Regulating our organic products
Have you looked around your supermarket recently and noticed an increasing selection of organic offerings? Ten years ago most supermarkets assigned organic products to an ‘organic ghetto’. Today many of these same items now sit proudly next to their ‘non-organic’ counterparts.
But many consumers are still muddled as to what organic means – aside from purity and, maybe, no pesticides. Who in New Zealand decides what organic is? What does ‘certified organic’ mean? How does organic increase value around our export prospects?
Rick Carmont, executive director of the Organic Exporters Association of New Zealand notes that in New Zealand 70 percent of all our organic production is exported, whereas other countries export less than ten percent (with the exception of Canada at 15 percent).
The Ministry of Primary Industries (MPI) manages organic exports to more than 30 overseas markets under its Official Organic Assurance Programme (OOAP), which has been operating since 2002.
MPI’s OOAP Technical Rules are designed to provide the context for trade negotiations between the New Zealand government and destination markets, with an aim for organic equivalence agreements. For other markets, exporters work with in-market affiliates of the Organic Exporters Association to ensure they meet the organic regulatory requirements of the destination country.
The world certified organic market is valued at US$84 billion. The US is the largest at US$39 billion, followed by the EU at US$32 billion and Asia at US$13 billion. The New Zealand government keeps no official figures on the total organic trade in New Zealand but Organic Exporters New Zealand suggests it has passed the $400 million mark, with $120 million in domestic sales and $280 million in exports.
So, back to regulation. What is the problem anyway? Donald Nordeng, CEO at BioGro says there is a lack of a common or defined standard. This makes it difficult for domestic enforcement of organic claims. Enforcement is the key component to any regulation.
If the Commerce Commission isn’t able to actively enforce organic claims due to lack of common definitions, there isn’t any enforcement. Nordeng says a lack of a strong regulation means there isn’t a strong incentive to get certification, leading to confusion in the marketplace among retailers, media and consumers – further complicating the issue.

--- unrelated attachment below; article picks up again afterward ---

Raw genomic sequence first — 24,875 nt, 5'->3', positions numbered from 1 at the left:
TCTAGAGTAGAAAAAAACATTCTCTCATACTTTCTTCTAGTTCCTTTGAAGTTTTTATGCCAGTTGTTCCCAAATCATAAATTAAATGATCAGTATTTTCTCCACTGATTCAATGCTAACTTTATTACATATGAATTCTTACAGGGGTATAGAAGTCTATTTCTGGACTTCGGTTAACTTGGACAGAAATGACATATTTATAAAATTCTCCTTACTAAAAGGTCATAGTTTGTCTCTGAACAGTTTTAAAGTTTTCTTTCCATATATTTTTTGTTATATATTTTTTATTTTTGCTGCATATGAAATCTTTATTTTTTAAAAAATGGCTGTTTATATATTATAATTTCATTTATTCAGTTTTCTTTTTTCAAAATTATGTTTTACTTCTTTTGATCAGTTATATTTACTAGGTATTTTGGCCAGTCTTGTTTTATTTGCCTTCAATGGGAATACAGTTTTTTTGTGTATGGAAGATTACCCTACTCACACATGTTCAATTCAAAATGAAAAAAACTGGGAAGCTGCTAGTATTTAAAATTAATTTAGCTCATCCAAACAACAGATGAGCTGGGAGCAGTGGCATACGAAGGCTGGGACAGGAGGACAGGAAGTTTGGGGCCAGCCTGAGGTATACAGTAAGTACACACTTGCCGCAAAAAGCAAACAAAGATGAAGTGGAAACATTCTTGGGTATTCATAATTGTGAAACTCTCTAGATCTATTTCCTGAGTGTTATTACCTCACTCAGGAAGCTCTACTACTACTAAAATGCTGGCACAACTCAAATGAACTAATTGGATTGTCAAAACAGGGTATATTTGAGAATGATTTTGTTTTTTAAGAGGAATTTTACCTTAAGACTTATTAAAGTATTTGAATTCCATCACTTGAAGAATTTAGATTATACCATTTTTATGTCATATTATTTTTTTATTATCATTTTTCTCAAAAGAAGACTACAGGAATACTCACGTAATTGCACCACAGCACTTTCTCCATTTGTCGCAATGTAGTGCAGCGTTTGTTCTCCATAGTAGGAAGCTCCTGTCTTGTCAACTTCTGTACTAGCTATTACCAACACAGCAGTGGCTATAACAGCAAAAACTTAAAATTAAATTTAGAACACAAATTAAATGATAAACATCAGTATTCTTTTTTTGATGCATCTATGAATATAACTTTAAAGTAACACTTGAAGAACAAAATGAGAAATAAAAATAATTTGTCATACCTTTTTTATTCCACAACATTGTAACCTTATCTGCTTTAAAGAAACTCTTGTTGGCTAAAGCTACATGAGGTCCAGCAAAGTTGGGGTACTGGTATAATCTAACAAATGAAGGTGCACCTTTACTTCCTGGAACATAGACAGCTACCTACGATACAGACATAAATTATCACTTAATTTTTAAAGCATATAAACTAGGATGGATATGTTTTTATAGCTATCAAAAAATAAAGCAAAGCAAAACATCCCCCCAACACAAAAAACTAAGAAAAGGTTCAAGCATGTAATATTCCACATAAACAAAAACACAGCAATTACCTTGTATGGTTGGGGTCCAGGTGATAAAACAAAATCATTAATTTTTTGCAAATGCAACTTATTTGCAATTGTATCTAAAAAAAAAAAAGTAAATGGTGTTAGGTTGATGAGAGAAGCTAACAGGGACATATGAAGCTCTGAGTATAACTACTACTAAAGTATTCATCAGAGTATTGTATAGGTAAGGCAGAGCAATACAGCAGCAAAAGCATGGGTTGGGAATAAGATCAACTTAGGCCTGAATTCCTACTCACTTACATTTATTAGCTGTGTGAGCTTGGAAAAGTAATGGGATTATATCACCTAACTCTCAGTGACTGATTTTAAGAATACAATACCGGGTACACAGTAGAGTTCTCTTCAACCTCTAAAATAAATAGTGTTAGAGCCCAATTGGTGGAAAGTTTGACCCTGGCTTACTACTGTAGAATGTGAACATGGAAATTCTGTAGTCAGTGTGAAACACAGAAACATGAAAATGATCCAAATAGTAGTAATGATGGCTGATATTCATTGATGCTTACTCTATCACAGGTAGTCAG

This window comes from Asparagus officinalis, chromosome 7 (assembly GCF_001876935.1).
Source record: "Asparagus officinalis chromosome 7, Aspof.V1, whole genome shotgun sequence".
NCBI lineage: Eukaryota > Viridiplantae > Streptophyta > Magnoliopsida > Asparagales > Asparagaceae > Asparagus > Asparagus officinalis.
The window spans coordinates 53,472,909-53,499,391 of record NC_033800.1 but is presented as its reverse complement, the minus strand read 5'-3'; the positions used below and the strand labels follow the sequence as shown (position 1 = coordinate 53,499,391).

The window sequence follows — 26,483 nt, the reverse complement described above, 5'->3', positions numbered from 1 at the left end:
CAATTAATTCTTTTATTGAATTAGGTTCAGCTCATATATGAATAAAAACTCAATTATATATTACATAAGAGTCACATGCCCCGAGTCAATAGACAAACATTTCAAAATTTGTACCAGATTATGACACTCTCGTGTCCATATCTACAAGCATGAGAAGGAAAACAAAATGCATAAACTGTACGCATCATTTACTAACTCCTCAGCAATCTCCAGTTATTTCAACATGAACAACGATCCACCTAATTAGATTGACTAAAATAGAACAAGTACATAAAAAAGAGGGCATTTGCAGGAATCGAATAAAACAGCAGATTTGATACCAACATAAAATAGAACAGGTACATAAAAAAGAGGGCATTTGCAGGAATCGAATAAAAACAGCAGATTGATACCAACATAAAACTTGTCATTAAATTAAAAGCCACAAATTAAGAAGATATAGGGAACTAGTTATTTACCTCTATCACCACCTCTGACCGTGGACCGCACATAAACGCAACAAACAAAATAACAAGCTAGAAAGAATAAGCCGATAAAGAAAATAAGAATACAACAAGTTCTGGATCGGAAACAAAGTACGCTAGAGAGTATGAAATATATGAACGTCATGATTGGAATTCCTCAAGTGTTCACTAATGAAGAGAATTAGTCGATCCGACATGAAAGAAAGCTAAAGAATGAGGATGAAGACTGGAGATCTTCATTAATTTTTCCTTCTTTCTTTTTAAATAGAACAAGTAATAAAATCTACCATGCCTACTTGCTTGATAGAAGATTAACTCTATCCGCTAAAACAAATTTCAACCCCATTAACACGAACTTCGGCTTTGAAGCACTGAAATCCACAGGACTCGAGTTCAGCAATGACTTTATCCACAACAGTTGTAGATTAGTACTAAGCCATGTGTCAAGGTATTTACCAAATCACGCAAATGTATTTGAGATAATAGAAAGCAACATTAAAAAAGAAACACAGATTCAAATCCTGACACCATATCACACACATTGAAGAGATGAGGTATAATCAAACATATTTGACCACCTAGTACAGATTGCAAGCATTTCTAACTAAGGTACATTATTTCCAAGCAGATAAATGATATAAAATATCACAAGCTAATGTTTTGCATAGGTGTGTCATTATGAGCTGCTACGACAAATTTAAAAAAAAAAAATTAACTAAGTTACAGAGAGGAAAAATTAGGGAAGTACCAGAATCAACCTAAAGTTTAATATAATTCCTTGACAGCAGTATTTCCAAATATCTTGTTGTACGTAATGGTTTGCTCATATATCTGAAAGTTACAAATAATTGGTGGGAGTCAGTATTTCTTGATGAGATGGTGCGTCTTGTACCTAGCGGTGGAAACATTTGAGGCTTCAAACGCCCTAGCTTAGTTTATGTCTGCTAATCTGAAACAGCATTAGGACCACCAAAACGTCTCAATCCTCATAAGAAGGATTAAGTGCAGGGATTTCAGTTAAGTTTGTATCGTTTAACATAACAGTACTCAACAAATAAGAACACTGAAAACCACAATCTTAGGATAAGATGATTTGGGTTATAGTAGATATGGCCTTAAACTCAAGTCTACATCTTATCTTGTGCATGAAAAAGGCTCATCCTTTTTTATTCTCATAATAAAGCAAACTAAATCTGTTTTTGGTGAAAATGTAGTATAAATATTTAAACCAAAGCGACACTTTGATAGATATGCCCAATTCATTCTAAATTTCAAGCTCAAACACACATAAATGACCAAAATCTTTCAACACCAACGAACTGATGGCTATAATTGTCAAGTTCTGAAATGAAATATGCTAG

There are 86 countries today that regulate the sale and purchase of organics compared to just one market in 2001. New Zealand is one of the few OECD countries that has no organic regulations. Our major trading partners, including China, Korea, Japan, Taiwan, the US and the European Union, have all taken action and enacted specific organic production and labelling regulations. Put simply, following suit and implementing organic regulation here in New Zealand would significantly benefit our export prospects. Equivalency agreements that don’t include a structure to protect the certification claim of the imported product are less attractive. If a Korean or US exporter to New Zealand has to compete against uncertified claims, it isn’t a fair playing field.
Craig Deadman, Organic Exporters chairman, notes that China and Korea created organic regulations much later than many other countries. At the time, they sought input from New Zealand organic certifiers and operators as part of their regulatory development, as New Zealand had a good record and a high level of organic trade.
Earlier this year, a delegation from New Zealand visited the US with funding from the Trade Access Support Programme (TASP) of the Ministry of Foreign Affairs and Trade. The delegates’ mission was to advance the organic equivalence application that is currently between the US and New Zealand. The delegation identified that there were challenges presented by the lack of organic regulation in New Zealand, compared with the mandatory standard in the United States. If New Zealand had organic regulation in place domestically, equivalence between New Zealand and the US (one of our biggest export markets) would be easier.
A matter of time
New Zealand’s organic sector is currently working with the Ministry of Business, Innovation and Employment (MBIE) and MPI to implement organic regulation domestically.
It has been a long and considered process. New concepts, discussions and plans are now in place that endeavours to deliver many benefits to New Zealand consumers and organic exporters. The Organic Exporters Association believes organic regulation will happen here in New Zealand. It is just a matter of when.
Until then, next time you’re in your favourite supermarket, pick up that organic product and make sure it carries a certification logo and information. If it doesn’t it’s not organic!
Article supplied by the Organic Exporters Association of New Zealand. www.organictradenz.com